After a year or so, you tried out talking about seeing visions or hearing voices, to which an agreeable graduate student told you that she was glad to hear that because she'd been hearing voices as long as she could remember, voices that did not sound like persons she knew, at least not until she realized they were voices of people in her stories.  She invited you for dinner one night, serving you not only the fry bread she'd promised, but making a special occasion of it by serving red Jell-o.  As you were leaving, her husband took you aside and said he hoped you realized what having red Jell-o meant and how pleased he was to have you come because he was growing a bit tired of green Jell-o

You are from a culture where Jell-o is frequently used in context with something else, such as the way your maternal grandmother mixed it with vanilla ice cream.  Thus your understanding that even the smallest things speak volumes if you listen to them.  For instance, being invited home to visit a classmate one afternoon, you were offered a snack of chocolate milk and a slice of buttered bread, which had been sprinkled with sugar.

Your mother, the detective, was pleased that you had been offered a snack, somewhat put off by the fact that the chocolate syrup was Hershey's rather than the Bosco or Fox's u-Bet syrups, close to insulted by the sprinkling of sugar on the bread.  "They are not like us, that's for sure,"  your mother said.  One of your first lessons in anthropology.  The slightest ritual speaks in ways that reveal information.

When your classmate came to visit you, you were aware of your mother going to considerate lengths to make your guest feel comfortable, including a siphon bottle of seltzer water in case your guest chose to make chocolate soda.  Also the prized sugar bowl, in case.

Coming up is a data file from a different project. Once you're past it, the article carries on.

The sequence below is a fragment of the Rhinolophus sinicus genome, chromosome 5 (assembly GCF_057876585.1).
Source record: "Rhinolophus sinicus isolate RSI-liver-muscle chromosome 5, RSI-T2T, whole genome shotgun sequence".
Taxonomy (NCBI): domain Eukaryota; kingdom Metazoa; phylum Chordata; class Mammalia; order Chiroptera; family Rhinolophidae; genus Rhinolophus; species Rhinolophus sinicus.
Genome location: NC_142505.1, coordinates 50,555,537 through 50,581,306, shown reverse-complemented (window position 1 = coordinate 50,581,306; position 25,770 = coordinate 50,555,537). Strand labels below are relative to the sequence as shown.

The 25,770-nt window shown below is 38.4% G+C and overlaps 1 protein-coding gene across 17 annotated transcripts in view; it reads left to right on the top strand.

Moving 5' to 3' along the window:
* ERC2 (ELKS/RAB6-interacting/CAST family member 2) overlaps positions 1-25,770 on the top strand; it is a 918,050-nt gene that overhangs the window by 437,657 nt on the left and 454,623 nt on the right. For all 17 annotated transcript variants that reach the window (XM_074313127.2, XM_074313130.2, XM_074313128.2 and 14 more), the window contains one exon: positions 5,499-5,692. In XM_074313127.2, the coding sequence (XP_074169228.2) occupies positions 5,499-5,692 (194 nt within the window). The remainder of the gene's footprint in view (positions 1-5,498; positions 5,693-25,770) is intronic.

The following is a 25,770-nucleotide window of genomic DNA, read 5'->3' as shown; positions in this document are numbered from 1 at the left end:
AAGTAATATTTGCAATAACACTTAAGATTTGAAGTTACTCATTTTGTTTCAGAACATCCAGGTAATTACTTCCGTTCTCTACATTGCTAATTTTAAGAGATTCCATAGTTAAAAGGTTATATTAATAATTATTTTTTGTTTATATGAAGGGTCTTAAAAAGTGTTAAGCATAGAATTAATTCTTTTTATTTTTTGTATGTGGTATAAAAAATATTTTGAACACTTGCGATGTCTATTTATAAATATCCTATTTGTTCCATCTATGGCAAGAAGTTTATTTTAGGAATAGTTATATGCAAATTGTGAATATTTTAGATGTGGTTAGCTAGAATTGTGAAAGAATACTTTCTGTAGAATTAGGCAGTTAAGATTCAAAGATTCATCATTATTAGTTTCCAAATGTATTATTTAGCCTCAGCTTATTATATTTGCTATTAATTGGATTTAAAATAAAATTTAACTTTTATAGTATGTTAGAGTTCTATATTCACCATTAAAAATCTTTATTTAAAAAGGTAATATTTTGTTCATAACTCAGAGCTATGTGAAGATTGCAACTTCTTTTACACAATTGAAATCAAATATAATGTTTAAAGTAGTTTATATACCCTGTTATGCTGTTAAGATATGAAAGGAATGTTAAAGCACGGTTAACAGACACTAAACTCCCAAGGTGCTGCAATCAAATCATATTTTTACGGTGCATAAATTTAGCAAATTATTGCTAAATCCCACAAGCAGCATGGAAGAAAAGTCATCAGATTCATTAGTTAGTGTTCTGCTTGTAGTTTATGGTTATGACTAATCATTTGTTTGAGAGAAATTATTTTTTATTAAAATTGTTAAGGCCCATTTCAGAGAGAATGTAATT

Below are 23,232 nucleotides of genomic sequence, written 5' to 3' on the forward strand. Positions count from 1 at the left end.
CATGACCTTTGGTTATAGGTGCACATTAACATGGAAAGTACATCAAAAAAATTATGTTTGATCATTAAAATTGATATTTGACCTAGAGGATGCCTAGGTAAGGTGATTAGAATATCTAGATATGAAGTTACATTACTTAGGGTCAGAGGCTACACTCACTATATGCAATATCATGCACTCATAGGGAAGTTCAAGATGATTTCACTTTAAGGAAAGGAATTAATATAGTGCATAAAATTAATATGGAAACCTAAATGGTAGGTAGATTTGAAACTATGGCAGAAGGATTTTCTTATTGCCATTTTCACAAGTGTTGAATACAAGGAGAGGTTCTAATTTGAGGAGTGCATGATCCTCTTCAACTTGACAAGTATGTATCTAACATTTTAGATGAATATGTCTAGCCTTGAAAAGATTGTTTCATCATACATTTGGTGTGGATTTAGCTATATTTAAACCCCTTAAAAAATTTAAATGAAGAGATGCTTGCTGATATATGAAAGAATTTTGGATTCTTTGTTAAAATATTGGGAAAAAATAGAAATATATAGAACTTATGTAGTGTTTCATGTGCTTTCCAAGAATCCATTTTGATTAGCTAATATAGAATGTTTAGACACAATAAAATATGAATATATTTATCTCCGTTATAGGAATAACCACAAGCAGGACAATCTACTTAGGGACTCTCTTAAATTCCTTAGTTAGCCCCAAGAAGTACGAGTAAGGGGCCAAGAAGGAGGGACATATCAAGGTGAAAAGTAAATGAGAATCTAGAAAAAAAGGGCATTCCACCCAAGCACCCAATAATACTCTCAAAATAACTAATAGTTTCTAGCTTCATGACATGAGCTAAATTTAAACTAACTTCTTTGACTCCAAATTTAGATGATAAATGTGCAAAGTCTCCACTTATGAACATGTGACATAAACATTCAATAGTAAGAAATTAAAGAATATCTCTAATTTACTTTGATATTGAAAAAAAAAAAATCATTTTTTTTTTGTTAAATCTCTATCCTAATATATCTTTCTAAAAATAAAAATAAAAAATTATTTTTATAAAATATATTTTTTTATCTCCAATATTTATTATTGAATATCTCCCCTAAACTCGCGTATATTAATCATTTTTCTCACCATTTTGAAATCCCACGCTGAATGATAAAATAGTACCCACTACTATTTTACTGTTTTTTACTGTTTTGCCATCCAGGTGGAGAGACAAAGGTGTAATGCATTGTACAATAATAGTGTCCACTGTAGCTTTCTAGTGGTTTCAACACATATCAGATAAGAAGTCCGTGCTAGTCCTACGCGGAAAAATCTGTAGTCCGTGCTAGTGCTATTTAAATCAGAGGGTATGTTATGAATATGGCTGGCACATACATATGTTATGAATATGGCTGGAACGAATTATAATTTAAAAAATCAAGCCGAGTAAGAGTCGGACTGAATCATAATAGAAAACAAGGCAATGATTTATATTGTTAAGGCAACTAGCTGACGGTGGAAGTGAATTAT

There is yet another kind of hearing voices, and you're pretty sure it comes from the experiences of being out on the prowl, listening.  At night, for instance, there are places where you can hear the chatter of cicada, the hoot of a barn owl, the rush of traffic, the unmistakable approach of someone on a skate board, and perhaps a territorial encounter among a group of cats.  Where you used to live, off Hot Springs Road, there were often coyotes, some doing the equivalent of texting others from their group with distinctive yips in varying pitches.

There are night sounds of ideas colliding, things speaking in ways you'd never have supposed.  Your friend who instructed you in the voices of trapped words and dreams and stories, and who now has shown you things about dialogue, adds to the things you have to listen to at night to hear the steady thrum and wing flap of reality, about to take off, and the conversations of persons and things and animals, trying to sort out reality.

This is, of course, exactly what you're trying to do, wandering books and stories during the day, streets and dreams at night.

What bird is that?

What ducks are those upon the inlet?

Are they warning us or telling us it is all clear?

Listen, they are saying.  Listen.